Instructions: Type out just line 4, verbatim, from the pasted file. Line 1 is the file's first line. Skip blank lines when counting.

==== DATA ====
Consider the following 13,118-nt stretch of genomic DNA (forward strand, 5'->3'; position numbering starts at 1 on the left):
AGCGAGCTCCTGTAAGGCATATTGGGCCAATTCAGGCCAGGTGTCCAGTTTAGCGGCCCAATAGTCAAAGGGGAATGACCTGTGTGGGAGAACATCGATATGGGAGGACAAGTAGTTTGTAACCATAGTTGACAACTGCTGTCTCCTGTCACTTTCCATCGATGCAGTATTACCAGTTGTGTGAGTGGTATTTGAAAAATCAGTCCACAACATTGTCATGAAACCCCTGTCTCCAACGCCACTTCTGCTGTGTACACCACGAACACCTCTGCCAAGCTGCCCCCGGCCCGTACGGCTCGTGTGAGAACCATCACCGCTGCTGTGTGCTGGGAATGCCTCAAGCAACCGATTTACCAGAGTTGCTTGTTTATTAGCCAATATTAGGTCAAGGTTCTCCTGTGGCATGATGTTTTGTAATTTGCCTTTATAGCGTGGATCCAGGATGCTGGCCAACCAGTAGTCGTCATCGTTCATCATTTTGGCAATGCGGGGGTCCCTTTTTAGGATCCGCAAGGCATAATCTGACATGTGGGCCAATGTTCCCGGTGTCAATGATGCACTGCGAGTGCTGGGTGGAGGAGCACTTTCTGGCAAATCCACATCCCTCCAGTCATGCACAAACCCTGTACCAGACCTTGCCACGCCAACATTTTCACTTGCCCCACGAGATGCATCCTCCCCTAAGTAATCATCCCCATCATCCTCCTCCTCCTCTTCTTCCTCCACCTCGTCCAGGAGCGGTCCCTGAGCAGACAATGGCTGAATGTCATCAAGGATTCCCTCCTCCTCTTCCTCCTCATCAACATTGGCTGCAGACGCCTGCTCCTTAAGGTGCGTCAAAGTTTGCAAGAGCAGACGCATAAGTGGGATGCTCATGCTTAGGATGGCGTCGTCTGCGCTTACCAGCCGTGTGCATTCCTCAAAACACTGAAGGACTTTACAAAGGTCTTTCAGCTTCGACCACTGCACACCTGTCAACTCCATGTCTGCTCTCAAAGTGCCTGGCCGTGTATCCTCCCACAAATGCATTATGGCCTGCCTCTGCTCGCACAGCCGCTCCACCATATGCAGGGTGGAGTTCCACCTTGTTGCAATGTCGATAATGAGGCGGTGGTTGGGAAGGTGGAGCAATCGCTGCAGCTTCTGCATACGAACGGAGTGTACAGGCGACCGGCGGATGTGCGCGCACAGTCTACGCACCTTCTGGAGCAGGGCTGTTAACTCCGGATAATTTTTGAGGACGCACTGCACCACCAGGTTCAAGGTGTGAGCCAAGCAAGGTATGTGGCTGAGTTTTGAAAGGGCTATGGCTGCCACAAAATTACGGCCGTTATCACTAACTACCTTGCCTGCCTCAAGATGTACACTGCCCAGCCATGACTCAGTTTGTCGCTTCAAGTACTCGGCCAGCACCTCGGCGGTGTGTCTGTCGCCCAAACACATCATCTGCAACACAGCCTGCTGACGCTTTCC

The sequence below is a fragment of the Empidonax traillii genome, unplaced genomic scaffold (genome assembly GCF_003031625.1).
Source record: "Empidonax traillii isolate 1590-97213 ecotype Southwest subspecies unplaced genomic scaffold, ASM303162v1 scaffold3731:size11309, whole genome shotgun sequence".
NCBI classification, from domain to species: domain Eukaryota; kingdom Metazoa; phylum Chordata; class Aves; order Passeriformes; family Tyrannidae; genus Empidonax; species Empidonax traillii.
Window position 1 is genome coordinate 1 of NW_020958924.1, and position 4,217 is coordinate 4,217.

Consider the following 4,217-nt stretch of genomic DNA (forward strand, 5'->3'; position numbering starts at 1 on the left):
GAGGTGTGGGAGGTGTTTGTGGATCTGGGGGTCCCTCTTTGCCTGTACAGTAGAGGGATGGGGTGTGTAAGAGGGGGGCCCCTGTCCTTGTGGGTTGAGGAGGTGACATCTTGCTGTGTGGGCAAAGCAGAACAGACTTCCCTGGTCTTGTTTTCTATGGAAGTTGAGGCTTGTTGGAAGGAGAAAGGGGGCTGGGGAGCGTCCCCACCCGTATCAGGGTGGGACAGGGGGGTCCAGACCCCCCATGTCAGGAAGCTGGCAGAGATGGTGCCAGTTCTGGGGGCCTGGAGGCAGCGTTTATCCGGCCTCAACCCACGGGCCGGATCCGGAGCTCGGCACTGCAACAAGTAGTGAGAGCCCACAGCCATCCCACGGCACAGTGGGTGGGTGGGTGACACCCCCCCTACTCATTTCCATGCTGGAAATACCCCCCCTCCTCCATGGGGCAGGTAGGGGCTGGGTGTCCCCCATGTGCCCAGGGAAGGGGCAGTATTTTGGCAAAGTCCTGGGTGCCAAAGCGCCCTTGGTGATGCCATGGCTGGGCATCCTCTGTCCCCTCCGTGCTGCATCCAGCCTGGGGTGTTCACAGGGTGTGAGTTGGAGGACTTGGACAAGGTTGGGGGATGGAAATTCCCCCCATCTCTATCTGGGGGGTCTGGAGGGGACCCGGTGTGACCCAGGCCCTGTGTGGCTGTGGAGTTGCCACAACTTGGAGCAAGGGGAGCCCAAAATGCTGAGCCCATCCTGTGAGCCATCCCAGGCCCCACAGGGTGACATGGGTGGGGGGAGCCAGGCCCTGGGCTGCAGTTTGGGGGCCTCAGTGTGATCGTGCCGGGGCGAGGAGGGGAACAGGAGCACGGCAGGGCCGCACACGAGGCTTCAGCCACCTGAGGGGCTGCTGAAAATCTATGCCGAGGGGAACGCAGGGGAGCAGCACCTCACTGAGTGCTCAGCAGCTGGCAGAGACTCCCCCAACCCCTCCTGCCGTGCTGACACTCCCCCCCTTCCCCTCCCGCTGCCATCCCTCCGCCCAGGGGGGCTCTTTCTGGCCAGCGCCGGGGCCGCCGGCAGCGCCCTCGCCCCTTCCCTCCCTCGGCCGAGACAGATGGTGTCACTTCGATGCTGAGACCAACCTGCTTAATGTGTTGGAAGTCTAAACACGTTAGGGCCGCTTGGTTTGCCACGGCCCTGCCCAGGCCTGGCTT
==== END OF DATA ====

Source record: "Empidonax traillii isolate 1590-97213 ecotype Southwest subspecies unplaced genomic scaffold, ASM303162v1 scaffold3731:size11309, whole genome shotgun sequence".